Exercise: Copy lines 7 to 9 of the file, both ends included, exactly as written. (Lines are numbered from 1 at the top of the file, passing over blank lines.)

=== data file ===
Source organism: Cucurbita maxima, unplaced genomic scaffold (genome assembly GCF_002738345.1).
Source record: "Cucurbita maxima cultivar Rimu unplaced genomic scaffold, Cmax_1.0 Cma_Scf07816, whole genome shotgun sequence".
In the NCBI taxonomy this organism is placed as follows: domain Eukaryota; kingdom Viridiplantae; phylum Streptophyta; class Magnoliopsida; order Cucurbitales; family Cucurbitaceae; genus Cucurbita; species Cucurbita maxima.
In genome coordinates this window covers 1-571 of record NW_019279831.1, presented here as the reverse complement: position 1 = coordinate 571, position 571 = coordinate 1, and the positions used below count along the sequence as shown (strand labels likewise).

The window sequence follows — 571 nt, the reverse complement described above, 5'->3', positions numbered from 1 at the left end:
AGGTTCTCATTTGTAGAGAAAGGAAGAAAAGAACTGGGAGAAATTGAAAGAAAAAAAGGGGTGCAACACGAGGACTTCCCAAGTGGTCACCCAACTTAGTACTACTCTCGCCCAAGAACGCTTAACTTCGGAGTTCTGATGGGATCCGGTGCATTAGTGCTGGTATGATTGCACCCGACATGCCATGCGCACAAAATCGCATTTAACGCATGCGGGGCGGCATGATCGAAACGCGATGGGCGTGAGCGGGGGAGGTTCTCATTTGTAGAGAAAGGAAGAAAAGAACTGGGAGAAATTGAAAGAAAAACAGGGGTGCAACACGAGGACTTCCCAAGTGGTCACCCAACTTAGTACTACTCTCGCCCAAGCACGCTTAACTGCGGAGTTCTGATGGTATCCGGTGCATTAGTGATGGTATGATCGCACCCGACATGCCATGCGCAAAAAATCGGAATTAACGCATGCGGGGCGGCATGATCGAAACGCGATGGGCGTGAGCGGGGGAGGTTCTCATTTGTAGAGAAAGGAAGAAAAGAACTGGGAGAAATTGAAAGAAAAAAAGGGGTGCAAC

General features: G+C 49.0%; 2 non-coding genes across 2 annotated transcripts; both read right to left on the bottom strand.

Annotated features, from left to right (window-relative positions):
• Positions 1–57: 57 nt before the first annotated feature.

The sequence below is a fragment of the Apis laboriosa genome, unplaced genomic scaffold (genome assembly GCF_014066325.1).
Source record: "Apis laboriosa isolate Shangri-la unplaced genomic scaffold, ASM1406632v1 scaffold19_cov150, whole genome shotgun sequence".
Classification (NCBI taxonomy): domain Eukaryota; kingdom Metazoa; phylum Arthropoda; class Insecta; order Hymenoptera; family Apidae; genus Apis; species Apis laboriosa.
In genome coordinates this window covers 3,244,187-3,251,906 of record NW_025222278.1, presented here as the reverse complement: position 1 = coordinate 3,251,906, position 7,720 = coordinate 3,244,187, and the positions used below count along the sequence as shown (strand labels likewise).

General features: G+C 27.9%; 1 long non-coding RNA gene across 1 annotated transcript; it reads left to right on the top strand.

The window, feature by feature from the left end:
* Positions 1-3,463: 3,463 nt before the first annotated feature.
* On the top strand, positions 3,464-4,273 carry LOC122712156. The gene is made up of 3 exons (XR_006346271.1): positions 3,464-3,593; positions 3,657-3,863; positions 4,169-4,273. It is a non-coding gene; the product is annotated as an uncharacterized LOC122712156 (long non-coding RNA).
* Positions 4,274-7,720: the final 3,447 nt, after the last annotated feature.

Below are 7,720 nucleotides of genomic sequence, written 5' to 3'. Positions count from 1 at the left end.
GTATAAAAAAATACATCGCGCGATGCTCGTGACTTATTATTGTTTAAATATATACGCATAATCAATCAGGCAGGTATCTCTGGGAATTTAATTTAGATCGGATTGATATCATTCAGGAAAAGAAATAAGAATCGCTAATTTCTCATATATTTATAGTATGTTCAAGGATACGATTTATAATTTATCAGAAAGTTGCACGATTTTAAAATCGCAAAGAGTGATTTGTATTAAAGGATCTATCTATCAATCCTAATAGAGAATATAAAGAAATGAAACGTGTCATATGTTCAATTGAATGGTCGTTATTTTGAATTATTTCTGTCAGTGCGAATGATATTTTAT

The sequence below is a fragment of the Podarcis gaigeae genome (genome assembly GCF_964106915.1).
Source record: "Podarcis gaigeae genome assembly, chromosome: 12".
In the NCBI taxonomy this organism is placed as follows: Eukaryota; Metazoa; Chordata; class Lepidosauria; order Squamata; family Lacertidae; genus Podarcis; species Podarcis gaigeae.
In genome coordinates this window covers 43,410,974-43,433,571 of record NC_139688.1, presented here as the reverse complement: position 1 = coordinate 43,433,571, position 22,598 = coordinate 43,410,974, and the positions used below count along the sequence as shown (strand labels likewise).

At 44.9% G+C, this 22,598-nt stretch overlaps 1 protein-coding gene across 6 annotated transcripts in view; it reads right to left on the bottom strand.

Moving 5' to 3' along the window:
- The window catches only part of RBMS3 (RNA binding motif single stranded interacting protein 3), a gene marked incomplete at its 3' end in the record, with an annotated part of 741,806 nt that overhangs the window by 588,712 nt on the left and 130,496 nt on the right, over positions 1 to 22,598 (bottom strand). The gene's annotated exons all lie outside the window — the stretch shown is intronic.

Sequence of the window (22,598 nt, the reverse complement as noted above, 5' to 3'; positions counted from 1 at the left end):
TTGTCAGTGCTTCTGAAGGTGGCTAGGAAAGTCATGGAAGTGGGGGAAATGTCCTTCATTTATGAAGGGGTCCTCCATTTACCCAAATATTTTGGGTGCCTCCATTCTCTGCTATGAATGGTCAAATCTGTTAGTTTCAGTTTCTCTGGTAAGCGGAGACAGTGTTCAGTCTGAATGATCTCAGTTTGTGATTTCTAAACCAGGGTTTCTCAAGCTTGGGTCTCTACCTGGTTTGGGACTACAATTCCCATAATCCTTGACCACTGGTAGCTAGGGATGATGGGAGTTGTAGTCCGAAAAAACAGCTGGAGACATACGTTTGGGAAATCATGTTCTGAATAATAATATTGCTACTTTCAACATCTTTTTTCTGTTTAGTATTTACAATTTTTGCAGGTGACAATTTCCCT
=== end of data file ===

General features: G+C 49.0%; 2 non-coding genes across 2 annotated transcripts; both read right to left on the bottom strand.

Annotated features, from left to right (window-relative positions):
• Positions 1–57: 57 nt before the first annotated feature.